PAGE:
ASPARTAME The Study of a Peptide Bond INTRODUCTION

The Study of a Peptide Bond
Aspartame, commonly known as NutraSweet or Equal, is the most popular artificial, low-calorie
sweetener available to consumers today. Chemically, aspartame is much different than sucrose, the
natural sugar. Its chemical name is L-aspartyl-L-phenyl-alanine methyl ester; it is categorized as a
modified dipeptide consisting of two amino acids, aspartic acid and phenylalanine. The phenylalanine
possesses a methyl ester group on its carboxyl end. Weight for weight, aspartame is almost 200 times
sweeter than sucrose.
Aspartame is used in almost phenomenal amounts, where an estimated 100 million Americans consume
the artificial sweetener every year. Furthermore, approximately 5 million pounds of aspartame are sold
each year at a price of $20 per pound. Since the patent for NutraSweet expired in December of 1992,
prices are expected to decline in the future.
The use of aspartame does register some drawbacks. First of all, aspartame seems to have a relatively
short shelf life since it can be converted to a tasteless cyclic form in solution in as little as 3 months.1
Second, aspartame is not stable in the presence of heat or strongly acidic/basic media.
Aspartame's use as a calorie control substance is somewhat deceiving. Research shows that the intake of
this artificial sweetener can produce a craving for carbohydrates. Furthermore, many research
experiments have led to the agreement that aspartame does not aid in weight loss or weight control. In
essence, the term "diet" in reference to the use of this low-calorie sweetener is misleading.
The most serious drawback concerning aspartame is the question of its safety, a topic under great debate.
The proposed health risks range from headaches and seizures in humans to brain tumors in rats.2 By July
of 1988, 4 years after its approval, the Food and Drug Administration received over 6000 complaints
concerning side effects (mainly headaches) from the consumption of the sweetener. Only 251 reports of
seizures were brought to the attention of the Adverse Reaction Monitoring System, a subgroup of the
FDA.3 The conclusion reached after the evaluation of these cases was that the occurrences of seizures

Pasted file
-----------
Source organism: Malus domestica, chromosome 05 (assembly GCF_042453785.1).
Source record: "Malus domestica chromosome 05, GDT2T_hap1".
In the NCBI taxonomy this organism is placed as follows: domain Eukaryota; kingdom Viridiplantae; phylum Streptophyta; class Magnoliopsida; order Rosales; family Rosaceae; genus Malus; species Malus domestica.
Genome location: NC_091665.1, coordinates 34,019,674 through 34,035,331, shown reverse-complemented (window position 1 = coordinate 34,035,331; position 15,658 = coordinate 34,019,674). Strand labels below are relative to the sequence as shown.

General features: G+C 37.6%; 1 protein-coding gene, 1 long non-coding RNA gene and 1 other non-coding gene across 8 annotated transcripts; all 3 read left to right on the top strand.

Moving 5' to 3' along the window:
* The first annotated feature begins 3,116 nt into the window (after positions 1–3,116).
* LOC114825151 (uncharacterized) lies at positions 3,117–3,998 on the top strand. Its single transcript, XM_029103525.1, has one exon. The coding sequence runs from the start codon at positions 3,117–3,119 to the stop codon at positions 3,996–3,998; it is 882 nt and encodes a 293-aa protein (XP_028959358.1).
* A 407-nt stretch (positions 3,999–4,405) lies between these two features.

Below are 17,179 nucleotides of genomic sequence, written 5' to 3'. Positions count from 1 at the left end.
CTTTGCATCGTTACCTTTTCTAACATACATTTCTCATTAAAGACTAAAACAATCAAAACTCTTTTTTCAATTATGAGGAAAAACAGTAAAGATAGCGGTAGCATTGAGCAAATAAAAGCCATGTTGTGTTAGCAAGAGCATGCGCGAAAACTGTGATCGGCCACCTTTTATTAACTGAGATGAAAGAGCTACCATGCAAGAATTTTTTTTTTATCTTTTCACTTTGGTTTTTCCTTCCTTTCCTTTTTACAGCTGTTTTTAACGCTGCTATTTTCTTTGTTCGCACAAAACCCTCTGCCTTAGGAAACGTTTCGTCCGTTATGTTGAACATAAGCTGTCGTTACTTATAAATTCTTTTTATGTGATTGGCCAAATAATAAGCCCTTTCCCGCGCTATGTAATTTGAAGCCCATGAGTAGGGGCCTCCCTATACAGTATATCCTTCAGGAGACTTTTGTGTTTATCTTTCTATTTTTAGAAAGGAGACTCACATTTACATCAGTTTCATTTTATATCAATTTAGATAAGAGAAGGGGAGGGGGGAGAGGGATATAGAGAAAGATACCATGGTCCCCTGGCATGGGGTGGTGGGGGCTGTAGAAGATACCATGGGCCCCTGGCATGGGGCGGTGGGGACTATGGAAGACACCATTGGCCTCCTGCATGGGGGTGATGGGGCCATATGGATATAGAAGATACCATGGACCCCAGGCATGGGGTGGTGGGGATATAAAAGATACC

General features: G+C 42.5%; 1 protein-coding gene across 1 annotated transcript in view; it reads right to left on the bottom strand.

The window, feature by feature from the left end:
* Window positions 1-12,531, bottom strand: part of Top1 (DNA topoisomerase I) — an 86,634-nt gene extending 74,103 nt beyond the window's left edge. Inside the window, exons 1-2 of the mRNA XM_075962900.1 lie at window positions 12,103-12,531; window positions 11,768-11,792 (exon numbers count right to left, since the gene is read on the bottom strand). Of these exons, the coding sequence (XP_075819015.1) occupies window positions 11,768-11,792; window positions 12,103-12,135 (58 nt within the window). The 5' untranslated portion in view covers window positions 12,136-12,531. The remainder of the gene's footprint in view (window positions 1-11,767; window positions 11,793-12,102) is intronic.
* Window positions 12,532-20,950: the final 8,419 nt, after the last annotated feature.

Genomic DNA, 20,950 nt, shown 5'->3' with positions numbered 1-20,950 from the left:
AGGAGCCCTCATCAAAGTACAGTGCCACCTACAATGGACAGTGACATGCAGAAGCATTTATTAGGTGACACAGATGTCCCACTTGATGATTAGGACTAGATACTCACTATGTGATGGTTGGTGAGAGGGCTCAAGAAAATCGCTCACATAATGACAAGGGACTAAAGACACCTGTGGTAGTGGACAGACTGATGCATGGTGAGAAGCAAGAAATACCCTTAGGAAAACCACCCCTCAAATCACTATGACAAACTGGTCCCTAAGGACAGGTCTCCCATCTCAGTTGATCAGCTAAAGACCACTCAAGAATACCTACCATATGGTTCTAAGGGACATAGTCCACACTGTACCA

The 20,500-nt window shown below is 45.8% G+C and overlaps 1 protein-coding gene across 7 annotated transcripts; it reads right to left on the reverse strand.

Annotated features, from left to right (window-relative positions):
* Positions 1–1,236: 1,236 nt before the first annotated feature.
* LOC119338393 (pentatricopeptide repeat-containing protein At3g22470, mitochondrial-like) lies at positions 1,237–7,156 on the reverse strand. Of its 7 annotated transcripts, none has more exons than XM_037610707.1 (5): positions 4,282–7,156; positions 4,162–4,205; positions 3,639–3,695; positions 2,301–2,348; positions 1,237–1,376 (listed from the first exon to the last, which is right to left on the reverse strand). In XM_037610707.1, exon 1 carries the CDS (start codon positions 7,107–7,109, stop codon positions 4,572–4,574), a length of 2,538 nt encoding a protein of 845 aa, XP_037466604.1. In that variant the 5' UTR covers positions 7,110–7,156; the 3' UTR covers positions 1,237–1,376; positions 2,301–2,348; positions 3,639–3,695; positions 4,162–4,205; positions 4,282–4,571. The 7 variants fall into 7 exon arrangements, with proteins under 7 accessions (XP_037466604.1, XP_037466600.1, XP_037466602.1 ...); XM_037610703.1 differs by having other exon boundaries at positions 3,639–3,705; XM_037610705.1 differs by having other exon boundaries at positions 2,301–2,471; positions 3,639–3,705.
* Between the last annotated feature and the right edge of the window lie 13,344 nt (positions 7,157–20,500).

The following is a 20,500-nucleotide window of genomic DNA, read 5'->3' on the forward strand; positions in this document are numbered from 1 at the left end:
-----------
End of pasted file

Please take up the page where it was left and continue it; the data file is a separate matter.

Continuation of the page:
were not decisively linked to the intake of aspartame. In the end, if the hydrolysis of aspartame is studied,
doubts about its safety can be better understood.
Aspartame breaks down into its respective amino acids and methanol when it is metabolized in the body.
Methanol is normally toxic to the body, but research has shown that the amount formed is so small that
idoes not cause any harmful effects.
Other artificial sweeteners available now to consumers include saccharin and sorbitol. Sorbitol is similar
in structure to glucose, a monosaccharide. Instead of possessing an aldehyde group in its structure,
sorbitol is a polyalcohol. The use of saccharin is hampered by its controversial cancer link. Sorbitol also
has its limitations due to the symptoms that can appear with heavy consumption. These include
abdominal cramps, intestinal bloating, and diarrhea. Furthermore, unlike its competition, it is NOT noncaloric.
The newest artificial sweeteners that are clost to being approved or found some limited approval by the
FDA include Sunnette (noncaloric, 200X sweeter than sucrose); Sucrolose (chlorinated sucrose
derivative, 600X sweeter than sucrose); and Alitame (amino acid derivative, 2000X sweeter than
An aspartame solution and two hydrolyzed aspartame solutions will be test for the presence of an alcohol.
Remember that the methanol is a product in the hydrolysis of aspartame. The ceric nitrate reagent turns
from yellow to reddish orange in the presence of alcohol. The potassium permanganate reagent acts as an
oxidizing agent. A positive test form methanol is indicated by a change in color from purple to brown.
The following laboratory experiment will involve the technique of thin layer chromatography (TLC).
Chromatography is a technique sued widely to purify, to separated or to identify substance. While several
types of chromatography are available, the theory behind each type is the same. Chromatography
involves two phases; the stationary phase that works to adsorb the substance to some extent, and the
moving phase which works to move the substances along the stationary phase.
The technique works on the concept that compounds of similar structure or polarity attract and hold
together. For example, if the stationary phase is made up of a very polar compound/s, a substance being
tested that possesses polar groups will tend to be held to this stationary phase. Polar substances, in this
will not be carried will by the moving phase. Non-polar substances, on the other hand, would move
easily along a polar stationary. They would not be readily adsorbed by the polar stationary phase.
TLC can utilize commercial chromatography plates that have some type of chemical coating that
functions as the stationary phase. The plates for this experiment possess acetylated cellulose coating.